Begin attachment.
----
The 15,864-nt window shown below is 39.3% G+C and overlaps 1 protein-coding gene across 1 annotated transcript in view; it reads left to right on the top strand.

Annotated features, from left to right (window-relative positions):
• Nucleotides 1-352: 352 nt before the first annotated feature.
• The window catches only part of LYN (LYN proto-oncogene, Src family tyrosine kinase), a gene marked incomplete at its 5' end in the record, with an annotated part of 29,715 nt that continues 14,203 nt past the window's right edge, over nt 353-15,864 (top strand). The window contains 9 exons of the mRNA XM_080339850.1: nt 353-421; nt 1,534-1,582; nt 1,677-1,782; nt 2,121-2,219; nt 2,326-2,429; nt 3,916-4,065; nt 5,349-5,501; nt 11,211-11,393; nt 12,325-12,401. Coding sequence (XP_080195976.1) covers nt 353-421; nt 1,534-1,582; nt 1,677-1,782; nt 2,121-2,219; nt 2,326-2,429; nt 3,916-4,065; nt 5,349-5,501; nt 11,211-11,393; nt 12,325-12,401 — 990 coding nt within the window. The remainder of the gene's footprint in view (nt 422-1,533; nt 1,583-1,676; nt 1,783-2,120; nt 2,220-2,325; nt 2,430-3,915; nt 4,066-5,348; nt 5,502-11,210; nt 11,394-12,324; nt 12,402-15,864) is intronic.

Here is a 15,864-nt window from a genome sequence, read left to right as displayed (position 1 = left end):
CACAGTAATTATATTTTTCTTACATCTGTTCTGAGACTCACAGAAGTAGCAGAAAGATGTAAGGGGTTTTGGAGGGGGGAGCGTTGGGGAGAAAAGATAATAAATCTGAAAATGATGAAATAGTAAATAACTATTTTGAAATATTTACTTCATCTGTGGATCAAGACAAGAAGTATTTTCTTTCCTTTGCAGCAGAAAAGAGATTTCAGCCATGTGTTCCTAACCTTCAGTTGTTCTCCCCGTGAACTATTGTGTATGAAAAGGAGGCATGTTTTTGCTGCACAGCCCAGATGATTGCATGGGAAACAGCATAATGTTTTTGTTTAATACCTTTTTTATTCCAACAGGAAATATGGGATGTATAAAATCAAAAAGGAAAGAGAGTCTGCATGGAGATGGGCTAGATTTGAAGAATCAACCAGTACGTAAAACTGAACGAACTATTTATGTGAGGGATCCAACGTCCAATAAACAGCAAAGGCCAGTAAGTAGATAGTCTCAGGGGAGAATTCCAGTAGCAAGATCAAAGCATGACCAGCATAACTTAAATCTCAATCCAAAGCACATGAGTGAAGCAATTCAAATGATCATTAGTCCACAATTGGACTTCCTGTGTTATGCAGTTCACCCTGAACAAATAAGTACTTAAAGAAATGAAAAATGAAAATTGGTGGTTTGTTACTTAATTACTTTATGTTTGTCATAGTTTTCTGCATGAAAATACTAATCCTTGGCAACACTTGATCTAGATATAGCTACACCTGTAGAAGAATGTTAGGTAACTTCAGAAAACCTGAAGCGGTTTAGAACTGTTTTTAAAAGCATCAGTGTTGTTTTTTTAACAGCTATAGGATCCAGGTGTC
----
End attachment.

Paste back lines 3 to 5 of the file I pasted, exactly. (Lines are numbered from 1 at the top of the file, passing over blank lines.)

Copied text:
• Nucleotides 1-352: 352 nt before the first annotated feature.
• The window catches only part of LYN (LYN proto-oncogene, Src family tyrosine kinase), a gene marked incomplete at its 5' end in the record, with an annotated part of 29,715 nt that continues 14,203 nt past the window's right edge, over nt 353-15,864 (top strand). The window contains 9 exons of the mRNA XM_080339850.1: nt 353-421; nt 1,534-1,582; nt 1,677-1,782; nt 2,121-2,219; nt 2,326-2,429; nt 3,916-4,065; nt 5,349-5,501; nt 11,211-11,393; nt 12,325-12,401. Coding sequence (XP_080195976.1) covers nt 353-421; nt 1,534-1,582; nt 1,677-1,782; nt 2,121-2,219; nt 2,326-2,429; nt 3,916-4,065; nt 5,349-5,501; nt 11,211-11,393; nt 12,325-12,401 — 990 coding nt within the window. The remainder of the gene's footprint in view (nt 422-1,533; nt 1,583-1,676; nt 1,783-2,120; nt 2,220-2,325; nt 2,430-3,915; nt 4,066-5,348; nt 5,502-11,210; nt 11,394-12,324; nt 12,402-15,864) is intronic.

Here is a 15,864-nt window from a genome sequence, read left to right as displayed (position 1 = left end):